raspberryfool: (Gardening)
Well well, we haven't been here for a while, have we? Since my last post I've been clearing the garden of summer growth, old plants, leaves and rubbish, and to celebrate I had a big bonfire. It made plenty of ash, so that's been scattered around the fruit trees and bushes, and dug into the soil. Small pleasures please small minds...

The plums here were really quite poor this year; when I think of how many jars of jam my dad used to make, as well as plum crumbles to fill our hungry tums throughout the early autumn, I wonder whether that tree is getting to be past its fell-by date. The culprit was mostly brown rot, a fungal disease that spreads with rain from old fruit left on the branches. It spreads really quickly and ruins the crop in days; it's quite sad really. But don't get me wrong, I did have quite a few pounds of plums to make chutney with, and to give away to friends, family and neighbours, so perhaps it's just nostalgia speaking.

I was quite pleased with my potato harvest; I dug around 20 lbs this year -- all Desireé -- from the two beds I used; 'Bonfire' and 'Strawberry 1'. They were mostly quite small, though I did get some larger ones too. The soil in those beds in more suited to root crops than the heavy clay of 'West', though I'm slowly improving the soil structure in the latter. The quality is much better this year too; I didn't notice as much scab and there was hardly any other pest damage (though see later), though the ants did some superficial damage to those in 'Bonfire'.

I took down the WendyHaus in two sessions; it was really easy this time. The plastic covering was still in good condition, which I put down to the location of the top ridge in the centre rather than the edge. I think the location, tucked into a corner between a wall and a hedge, really helped too. I could have left it alone but I'm sure the wind would have wrecked it eventually and whisked it off to grace some unsuspecting neighbour's television aerial, satellite dish, or tree. Besides, the tomato plants inside wouldn't have withstood the first frost on (iirc) 23rd November, so they had to go. Nothing lasts forever; not even tomato plants!

The local moggies have been neglecting their duties. This autumn, I found two mice nesting in the alcove beside the house, right at the back inside an old tea chest beneath all my junk. In fact I'd had the same problem in the summer when I chucked the one mouse I found there into the garden. It must have found itself a mate and returned; the little gits had ripped up some carrier bags and dried poppy heads, though they didn't damage anything important. They'd been eating my potato harvest, which I stored in the adjacent shed. Fortunately they hadn't been there long (only two or three days) and hadn't reproduced, but they damaged a lot of my spuds and I've had to move the crop indoors. I might not have minded if they'd been paying me rent. They've been evicted now; I emptied the tea chest in the road and the little shits ran off, hopefully into the mouth of a passing cat. That'll teach me to leave the garden door open!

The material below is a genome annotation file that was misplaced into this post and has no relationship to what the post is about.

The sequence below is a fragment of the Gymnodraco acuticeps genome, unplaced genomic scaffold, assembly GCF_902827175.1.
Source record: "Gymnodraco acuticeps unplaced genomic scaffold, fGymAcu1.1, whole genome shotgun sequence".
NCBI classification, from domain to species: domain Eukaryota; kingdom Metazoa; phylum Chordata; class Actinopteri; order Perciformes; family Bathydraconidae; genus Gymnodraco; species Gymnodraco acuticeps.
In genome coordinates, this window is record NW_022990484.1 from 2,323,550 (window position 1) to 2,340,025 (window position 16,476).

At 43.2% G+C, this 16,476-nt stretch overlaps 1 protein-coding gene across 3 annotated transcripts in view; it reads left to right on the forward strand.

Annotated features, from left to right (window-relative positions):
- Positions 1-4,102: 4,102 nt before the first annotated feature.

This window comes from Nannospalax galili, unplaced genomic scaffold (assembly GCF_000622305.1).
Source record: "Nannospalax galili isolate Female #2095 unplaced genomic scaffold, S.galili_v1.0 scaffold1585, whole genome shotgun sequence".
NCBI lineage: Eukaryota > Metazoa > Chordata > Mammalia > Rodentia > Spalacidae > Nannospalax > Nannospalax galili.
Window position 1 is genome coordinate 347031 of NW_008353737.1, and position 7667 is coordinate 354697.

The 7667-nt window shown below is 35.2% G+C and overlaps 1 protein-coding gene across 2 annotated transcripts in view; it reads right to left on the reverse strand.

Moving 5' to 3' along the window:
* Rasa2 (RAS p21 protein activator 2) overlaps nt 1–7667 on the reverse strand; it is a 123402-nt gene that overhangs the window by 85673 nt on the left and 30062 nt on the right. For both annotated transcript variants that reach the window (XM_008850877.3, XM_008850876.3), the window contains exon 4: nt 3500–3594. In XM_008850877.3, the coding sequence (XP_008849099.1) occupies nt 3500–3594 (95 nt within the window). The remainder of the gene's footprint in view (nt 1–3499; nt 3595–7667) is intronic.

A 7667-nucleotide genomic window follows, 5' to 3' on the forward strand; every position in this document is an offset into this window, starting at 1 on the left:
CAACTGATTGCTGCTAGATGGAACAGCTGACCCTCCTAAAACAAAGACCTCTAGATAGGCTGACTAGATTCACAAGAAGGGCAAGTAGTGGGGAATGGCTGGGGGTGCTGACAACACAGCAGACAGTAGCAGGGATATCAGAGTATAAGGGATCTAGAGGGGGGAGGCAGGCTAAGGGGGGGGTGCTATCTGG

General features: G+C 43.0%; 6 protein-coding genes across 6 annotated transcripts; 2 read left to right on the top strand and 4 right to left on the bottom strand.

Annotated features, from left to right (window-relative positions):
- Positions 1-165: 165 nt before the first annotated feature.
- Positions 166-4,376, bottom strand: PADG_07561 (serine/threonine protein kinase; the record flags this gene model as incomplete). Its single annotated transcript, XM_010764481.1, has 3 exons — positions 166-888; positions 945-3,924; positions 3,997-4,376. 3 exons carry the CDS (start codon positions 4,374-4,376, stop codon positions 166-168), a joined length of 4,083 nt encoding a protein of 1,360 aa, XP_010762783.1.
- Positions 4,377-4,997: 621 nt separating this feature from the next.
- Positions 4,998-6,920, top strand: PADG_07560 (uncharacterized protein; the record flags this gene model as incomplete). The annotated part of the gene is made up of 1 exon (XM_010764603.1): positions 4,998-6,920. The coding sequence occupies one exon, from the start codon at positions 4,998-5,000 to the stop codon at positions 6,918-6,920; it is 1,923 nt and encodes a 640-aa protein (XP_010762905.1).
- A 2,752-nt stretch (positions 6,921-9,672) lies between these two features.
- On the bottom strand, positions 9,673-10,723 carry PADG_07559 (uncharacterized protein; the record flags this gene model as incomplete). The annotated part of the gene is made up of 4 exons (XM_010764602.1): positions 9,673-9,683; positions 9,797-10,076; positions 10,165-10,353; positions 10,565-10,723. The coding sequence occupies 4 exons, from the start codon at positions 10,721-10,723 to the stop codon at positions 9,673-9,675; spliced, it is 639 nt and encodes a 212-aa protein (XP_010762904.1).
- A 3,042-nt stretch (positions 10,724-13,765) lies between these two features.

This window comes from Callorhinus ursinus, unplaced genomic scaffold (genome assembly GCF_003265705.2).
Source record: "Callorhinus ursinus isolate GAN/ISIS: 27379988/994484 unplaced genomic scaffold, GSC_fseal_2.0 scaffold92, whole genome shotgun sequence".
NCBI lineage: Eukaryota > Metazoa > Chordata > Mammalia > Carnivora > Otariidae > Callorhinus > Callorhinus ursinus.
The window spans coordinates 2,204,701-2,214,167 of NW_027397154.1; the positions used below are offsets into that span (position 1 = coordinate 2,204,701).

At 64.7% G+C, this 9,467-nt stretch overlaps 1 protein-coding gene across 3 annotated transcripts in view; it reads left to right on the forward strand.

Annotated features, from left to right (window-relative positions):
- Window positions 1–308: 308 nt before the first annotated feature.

So that's about it for this year's garden waffle. The garlic is sown and growing. The pea plants are still up and flowering, although I doubt I'll get my hoped-for late seed crop. There's polytunnel planning and building to be done, and I'm hoping to pave some of the grass immediately outside the garden door. There's the usual umm-ing and ahh-ing about what-to-put-where, what to grow, what to abandon and all that stuff to worry about over winter. So I'm heading back under the duvet where it's warm and leaving the garden to the crows, blackbirds, thrushes, robins and hopefully the local cats -- rather them than a mouse infestation!

Happy Winter, Livejournal.
raspberryfool: (Gardening)
After the successes of previous years, I decided that my tomato shelter—which is intended to keep my plants dry—should be a little more ambitious this year. I'd love a permanent greenhouse or polytunnel, but there's a downside to its permanence. I rotate my crops between the garden beds, hoping to avoid (or at least minimise) disease and pest problems, so a fixed structure didn't seem appropriate for me. My tightwad personality also won't easily allow me to spend upwards of £100 on something that won't make me a penny in cash and only a modest saving in produce. So I decided to build my own! Cut for length, images and boringness! )

It may look like a dog's breakfast but it seems to work well. This morning the temperature inside was 25c; outside it was 17c. My plan is to put tomato plants directly into the soil, where they'll hopefully stay dry and blight-free all summer. My friend Alan named it the Wendy House; I think that's rather fitting so the WendyHaus it is! I'm still waiting for a force ten to rip it all up and wrap it around my neighbour's satellite dish!